I have a lovely little office – decorated on a theme of imperial naval superiority. It is carved from what was once the house’s original dining room. It is full of bits and pieces. However I spend most of my time at my desk looking out of my window – such is the life of a writer.
Never fear I have, until recently, had an excellent view, one carefully composed to make use of a classic example of borrowed landscape. The foreground view, through a double set of Edwardian sash windows, is taken up with Souvenir de la Malmaison a climbing rose strung across the window on wires. This works as a security device and provides a briefly splendid array of pink roses.
The middle ground is centered on a lovely Maya lemon. This was on the property when we arrived but has been nursed back to health and clipped into a good strong form. This is one of two lemon trees and as it borders the lane it is the one that supplies of the lane dwellers more than it does us.
This is all backed with a tall wall of clipped leaves – made up of Titoki trees, a Prunus cerasfera Nigra and other assorted hedge materials – all of which lie on the neighbours side of the lane. Although it can get a bit shaggy, this wall of trees blocks their house from my view and provides a backdrop to my composition. I am as they say ‘well pleased.’
The other day, for no apparent reason, the neighbor decided to cut a big whole in this wall of leaves crudely exposing a corrugated iron fence of which I had no previous consciousness. It might be an attempt to let light into the space surrounding their front door – futile though it will be due to the orientation of the house. Although I’d like to think that this sudden hole in my composition is to do with a broadly considered plan on the neighbour’s behalf – but I suspect it is a result of angry gardening.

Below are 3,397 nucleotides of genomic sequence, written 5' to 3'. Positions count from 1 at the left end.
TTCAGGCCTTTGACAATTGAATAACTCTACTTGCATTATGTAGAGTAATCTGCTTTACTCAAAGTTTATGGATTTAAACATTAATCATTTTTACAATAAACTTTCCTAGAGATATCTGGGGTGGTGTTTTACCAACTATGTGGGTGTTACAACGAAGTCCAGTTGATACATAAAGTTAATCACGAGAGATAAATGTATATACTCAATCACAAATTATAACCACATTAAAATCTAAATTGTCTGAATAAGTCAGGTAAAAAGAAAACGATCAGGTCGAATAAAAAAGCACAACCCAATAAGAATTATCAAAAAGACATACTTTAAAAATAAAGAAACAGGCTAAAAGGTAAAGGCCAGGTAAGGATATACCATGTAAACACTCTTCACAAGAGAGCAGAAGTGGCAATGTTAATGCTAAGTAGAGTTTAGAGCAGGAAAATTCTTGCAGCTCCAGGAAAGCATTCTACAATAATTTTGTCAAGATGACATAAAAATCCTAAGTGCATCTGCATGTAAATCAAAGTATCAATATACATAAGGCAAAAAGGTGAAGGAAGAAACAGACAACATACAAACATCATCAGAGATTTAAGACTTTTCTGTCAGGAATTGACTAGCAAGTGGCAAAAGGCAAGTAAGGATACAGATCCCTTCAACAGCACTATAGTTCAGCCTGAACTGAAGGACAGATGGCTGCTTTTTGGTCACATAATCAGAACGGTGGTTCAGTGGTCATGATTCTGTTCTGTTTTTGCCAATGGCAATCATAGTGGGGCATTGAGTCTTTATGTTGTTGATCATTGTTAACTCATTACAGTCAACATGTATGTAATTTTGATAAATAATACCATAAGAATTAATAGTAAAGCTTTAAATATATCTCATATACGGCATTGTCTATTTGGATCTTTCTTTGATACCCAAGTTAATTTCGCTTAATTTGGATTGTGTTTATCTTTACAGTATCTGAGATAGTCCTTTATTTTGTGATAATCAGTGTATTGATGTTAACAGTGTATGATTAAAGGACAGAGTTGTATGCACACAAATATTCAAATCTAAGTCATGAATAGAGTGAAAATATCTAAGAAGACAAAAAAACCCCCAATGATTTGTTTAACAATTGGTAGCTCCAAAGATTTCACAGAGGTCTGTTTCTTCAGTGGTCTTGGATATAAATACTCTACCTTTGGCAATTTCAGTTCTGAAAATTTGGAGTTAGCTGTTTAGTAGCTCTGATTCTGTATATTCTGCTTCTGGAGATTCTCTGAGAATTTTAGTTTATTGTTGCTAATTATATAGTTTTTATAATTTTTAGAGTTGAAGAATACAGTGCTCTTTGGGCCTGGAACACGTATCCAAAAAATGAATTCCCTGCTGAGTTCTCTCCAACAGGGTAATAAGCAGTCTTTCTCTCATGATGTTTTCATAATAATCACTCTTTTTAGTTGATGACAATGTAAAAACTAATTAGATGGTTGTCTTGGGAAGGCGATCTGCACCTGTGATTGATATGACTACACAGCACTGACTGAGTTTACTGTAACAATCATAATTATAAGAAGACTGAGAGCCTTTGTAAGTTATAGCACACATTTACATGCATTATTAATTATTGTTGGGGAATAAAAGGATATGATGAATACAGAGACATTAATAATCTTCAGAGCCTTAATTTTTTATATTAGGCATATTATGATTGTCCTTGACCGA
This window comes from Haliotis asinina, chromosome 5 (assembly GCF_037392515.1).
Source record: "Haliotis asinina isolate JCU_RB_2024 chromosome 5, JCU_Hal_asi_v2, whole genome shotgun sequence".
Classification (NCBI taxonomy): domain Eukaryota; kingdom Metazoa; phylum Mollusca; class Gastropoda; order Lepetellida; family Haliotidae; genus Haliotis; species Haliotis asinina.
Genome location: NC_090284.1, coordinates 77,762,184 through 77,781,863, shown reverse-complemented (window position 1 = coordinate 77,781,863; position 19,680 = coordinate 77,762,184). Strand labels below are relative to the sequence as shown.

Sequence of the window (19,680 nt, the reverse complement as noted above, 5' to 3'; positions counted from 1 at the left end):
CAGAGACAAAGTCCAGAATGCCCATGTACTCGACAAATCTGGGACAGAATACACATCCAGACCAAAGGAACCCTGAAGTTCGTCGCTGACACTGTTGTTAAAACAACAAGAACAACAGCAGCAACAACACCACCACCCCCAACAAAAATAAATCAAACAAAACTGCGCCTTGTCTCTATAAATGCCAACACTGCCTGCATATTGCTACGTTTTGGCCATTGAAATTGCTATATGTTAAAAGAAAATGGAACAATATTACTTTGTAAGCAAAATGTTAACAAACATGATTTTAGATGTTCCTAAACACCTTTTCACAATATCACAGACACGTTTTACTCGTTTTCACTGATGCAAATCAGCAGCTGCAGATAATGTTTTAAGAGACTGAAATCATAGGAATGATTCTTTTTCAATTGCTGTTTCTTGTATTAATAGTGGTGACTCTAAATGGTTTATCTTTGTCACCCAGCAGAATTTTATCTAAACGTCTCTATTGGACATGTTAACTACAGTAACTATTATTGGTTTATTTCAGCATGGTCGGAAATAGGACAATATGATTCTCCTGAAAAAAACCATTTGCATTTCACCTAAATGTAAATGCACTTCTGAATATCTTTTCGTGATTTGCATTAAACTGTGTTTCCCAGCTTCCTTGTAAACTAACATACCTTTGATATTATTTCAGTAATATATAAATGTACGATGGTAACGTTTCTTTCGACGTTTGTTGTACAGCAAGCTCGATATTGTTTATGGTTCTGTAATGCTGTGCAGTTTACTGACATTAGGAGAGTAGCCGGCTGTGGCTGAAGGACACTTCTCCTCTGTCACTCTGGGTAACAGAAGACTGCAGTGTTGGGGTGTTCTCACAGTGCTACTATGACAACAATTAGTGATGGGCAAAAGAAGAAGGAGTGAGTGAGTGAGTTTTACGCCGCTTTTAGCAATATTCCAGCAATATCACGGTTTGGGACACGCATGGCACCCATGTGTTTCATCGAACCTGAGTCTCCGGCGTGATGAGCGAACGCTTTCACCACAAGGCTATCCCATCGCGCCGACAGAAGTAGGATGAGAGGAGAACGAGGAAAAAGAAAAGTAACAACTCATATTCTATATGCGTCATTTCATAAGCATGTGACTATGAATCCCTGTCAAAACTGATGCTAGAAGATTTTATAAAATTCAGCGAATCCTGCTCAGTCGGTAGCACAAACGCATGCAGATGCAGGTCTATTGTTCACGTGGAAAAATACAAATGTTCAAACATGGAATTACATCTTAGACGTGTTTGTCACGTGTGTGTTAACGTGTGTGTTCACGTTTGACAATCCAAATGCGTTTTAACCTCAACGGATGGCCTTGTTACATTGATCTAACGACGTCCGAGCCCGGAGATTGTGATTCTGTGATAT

Angry Gardening comes in 3 Categories – all very popular among New Zealand men.
Category 1: occurs when they first take possession of a new property and usually involves a chainsaw, with which they angrily remove all planted presence of the previous owner.
Category 2: occurs when men are sent out into the garden against their will usually during televised sports events. This usually involves angry use of a lawn mower or leaf blower to drown out the person who evicted them.
Category 3: occurs in those small parcels of land that while on their property sit outside the zone on habitation – aka the little spaces on the other side of the fence, the back of a shed or the unseen side of a garage – these spaces are resented and get angrilly attacked about once every six months.
Although all categories come with a big dose of resentment, Category 3 is the worst – because it seems such a waste of time – gardening you can’t see. Confronted with this realization – massacre is usually considered the best approach.
It is the approach my neighbor has taken to this part of his strip before – a mature flax disappeared one day for no obvious reason – weeds now grow in its place.
Borrowed landscape is a tricky proposition because you rely on the owner of the landscape in question – and most times you are totally in their hands. You need to know that they have the ability to see a wider view – to see landscape and gardening holistically as part of a series of interlinked properties – such relationships are rare.
The strange thing is should the neighbor come to me and ask me to take over this strip he can’t see but I look at daily, I’d be glad do it.